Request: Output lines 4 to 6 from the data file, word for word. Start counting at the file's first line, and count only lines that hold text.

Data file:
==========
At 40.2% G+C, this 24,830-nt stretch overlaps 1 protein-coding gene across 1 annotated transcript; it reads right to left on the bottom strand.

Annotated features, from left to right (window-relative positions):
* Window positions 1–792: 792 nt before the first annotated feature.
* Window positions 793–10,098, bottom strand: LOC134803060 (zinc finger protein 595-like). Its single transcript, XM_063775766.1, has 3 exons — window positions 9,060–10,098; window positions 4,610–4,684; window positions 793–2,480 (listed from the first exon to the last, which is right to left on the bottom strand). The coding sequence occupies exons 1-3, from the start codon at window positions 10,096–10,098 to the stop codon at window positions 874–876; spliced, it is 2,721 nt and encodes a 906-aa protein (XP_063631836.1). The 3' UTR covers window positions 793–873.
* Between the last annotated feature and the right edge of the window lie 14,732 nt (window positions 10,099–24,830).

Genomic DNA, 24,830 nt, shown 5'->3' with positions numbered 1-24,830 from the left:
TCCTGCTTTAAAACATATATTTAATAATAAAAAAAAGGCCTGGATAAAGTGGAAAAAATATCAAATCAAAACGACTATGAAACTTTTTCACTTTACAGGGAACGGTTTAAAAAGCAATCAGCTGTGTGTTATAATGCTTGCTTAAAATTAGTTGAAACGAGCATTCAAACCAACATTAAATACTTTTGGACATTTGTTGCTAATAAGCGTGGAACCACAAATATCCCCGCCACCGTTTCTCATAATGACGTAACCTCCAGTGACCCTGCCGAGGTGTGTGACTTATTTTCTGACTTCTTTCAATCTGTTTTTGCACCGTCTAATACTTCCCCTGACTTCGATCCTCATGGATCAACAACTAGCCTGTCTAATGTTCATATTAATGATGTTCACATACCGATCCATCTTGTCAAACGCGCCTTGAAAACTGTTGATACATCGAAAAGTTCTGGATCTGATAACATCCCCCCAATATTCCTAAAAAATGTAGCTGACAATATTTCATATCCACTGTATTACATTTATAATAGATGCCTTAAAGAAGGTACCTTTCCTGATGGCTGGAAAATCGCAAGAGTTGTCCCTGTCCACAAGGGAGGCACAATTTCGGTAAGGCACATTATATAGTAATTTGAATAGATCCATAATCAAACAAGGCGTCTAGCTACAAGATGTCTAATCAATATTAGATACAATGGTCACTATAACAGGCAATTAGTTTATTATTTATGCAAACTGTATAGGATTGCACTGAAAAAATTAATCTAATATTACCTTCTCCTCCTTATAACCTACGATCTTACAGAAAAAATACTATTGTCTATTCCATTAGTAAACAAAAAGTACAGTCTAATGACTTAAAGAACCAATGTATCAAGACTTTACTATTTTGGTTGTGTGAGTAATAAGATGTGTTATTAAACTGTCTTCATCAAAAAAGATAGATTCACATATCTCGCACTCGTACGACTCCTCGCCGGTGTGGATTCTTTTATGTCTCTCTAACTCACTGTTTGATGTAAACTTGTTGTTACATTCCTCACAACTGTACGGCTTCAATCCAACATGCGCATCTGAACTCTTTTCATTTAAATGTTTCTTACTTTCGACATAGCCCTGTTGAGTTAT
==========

* Window positions 793–10,098, bottom strand: LOC134803060 (zinc finger protein 595-like). Its single transcript, XM_063775766.1, has 3 exons — window positions 9,060–10,098; window positions 4,610–4,684; window positions 793–2,480 (listed from the first exon to the last, which is right to left on the bottom strand). The coding sequence occupies exons 1-3, from the start codon at window positions 10,096–10,098 to the stop codon at window positions 874–876; spliced, it is 2,721 nt and encodes a 906-aa protein (XP_063631836.1). The 3' UTR covers window positions 793–873.
* Between the last annotated feature and the right edge of the window lie 14,732 nt (window positions 10,099–24,830).

Genomic DNA, 24,830 nt, shown 5'->3' with positions numbered 1-24,830 from the left: